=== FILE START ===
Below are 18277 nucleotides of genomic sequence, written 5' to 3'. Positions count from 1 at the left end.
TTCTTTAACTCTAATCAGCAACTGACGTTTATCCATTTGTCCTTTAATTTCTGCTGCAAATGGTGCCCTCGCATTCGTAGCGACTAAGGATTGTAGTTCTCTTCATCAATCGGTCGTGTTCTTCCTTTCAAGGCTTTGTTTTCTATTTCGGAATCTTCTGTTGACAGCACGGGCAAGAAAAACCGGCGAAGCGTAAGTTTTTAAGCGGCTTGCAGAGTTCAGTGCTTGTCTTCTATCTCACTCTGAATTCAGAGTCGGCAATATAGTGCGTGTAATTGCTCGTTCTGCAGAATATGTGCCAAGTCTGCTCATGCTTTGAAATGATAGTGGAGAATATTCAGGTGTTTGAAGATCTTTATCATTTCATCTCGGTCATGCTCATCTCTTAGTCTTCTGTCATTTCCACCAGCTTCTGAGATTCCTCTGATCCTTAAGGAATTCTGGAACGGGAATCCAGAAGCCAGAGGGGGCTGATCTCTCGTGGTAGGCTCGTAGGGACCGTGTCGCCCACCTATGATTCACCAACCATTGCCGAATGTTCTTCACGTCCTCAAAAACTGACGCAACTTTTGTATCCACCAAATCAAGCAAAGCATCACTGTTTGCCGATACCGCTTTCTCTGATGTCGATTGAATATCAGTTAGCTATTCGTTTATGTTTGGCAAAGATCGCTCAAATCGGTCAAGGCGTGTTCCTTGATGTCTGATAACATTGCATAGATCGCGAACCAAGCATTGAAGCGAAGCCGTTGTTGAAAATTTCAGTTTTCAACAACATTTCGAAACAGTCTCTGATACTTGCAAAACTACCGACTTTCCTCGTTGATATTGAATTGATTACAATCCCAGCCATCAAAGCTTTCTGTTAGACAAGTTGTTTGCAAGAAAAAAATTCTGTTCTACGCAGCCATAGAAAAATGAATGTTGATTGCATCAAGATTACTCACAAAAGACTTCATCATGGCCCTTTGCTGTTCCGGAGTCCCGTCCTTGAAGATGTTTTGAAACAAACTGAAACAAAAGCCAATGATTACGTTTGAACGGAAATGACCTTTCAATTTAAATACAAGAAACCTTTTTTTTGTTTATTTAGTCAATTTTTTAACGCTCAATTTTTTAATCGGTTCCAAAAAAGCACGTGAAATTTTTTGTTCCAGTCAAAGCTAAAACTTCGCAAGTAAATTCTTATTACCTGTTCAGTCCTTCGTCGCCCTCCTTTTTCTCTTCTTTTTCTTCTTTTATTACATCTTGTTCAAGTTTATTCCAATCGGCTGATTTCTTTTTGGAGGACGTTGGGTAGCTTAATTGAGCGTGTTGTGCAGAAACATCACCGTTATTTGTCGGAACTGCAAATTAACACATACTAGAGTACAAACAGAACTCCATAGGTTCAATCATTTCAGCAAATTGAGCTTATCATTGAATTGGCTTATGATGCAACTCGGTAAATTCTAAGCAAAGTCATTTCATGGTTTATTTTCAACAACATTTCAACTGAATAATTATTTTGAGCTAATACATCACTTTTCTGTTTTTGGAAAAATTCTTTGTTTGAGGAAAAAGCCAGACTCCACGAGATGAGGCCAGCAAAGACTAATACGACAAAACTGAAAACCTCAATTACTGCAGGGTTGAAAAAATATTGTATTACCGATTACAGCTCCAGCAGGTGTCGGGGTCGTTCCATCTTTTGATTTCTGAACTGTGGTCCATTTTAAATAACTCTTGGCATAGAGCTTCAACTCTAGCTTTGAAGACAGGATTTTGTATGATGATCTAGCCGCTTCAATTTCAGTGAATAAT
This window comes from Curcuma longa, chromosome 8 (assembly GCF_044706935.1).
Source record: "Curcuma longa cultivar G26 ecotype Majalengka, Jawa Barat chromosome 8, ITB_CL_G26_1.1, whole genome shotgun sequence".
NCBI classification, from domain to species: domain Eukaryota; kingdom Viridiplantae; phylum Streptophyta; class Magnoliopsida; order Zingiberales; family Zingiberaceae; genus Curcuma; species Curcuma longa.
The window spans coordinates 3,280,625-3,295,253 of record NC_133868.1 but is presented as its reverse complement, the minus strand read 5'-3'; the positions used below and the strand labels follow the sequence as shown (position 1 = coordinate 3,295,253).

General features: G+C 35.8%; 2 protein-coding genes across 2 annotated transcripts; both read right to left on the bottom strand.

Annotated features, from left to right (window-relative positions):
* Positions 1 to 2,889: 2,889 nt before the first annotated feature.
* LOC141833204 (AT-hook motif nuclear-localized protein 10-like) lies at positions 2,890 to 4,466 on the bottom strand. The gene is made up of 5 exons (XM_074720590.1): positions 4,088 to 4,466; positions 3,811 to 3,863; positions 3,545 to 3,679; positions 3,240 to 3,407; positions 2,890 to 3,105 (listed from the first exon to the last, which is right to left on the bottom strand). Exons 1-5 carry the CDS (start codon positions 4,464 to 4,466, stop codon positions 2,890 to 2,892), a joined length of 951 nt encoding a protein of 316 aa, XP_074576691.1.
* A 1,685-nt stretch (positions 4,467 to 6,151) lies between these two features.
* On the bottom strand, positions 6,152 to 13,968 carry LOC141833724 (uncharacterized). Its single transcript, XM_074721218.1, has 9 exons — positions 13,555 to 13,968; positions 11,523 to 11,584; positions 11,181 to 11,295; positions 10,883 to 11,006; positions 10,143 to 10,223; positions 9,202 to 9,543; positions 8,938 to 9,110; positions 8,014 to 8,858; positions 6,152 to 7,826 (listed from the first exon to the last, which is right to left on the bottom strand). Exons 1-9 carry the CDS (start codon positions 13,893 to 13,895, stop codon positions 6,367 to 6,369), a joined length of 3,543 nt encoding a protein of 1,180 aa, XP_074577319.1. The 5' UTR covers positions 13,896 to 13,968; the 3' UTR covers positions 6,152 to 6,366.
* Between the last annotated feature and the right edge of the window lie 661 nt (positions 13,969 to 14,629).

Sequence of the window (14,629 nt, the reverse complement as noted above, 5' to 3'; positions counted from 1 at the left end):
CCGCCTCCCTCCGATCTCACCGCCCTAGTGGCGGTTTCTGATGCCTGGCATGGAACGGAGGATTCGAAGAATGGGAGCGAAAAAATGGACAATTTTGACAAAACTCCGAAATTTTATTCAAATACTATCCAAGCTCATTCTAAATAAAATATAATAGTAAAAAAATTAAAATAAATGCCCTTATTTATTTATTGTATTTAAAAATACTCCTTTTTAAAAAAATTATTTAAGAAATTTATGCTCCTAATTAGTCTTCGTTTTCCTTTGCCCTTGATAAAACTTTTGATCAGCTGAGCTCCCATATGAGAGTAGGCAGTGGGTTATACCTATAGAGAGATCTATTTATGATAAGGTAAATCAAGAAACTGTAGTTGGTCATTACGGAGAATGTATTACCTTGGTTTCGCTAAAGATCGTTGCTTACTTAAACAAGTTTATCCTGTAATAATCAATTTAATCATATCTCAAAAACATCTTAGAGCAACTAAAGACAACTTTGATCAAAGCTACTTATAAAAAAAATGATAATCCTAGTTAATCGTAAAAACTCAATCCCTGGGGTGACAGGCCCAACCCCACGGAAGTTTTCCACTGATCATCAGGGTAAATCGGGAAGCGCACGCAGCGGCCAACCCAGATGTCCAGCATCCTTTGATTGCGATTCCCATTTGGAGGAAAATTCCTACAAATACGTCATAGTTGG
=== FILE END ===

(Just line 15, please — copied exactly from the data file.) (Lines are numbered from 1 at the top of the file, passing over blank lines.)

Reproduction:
CCGCCTCCCTCCGATCTCACCGCCCTAGTGGCGGTTTCTGATGCCTGGCATGGAACGGAGGATTCGAAGAATGGGAGCGAAAAAATGGACAATTTTGACAAAACTCCGAAATTTTATTCAAATACTATCCAAGCTCATTCTAAATAAAATATAATAGTAAAAAAATTAAAATAAATGCCCTTATTTATTTATTGTATTTAAAAATACTCCTTTTTAAAAAAATTATTTAAGAAATTTATGCTCCTAATTAGTCTTCGTTTTCCTTTGCCCTTGATAAAACTTTTGATCAGCTGAGCTCCCATATGAGAGTAGGCAGTGGGTTATACCTATAGAGAGATCTATTTATGATAAGGTAAATCAAGAAACTGTAGTTGGTCATTACGGAGAATGTATTACCTTGGTTTCGCTAAAGATCGTTGCTTACTTAAACAAGTTTATCCTGTAATAATCAATTTAATCATATCTCAAAAACATCTTAGAGCAACTAAAGACAACTTTGATCAAAGCTACTTATAAAAAAAATGATAATCCTAGTTAATCGTAAAAACTCAATCCCTGGGGTGACAGGCCCAACCCCACGGAAGTTTTCCACTGATCATCAGGGTAAATCGGGAAGCGCACGCAGCGGCCAACCCAGATGTCCAGCATCCTTTGATTGCGATTCCCATTTGGAGGAAAATTCCTACAAATACGTCATAGTTGG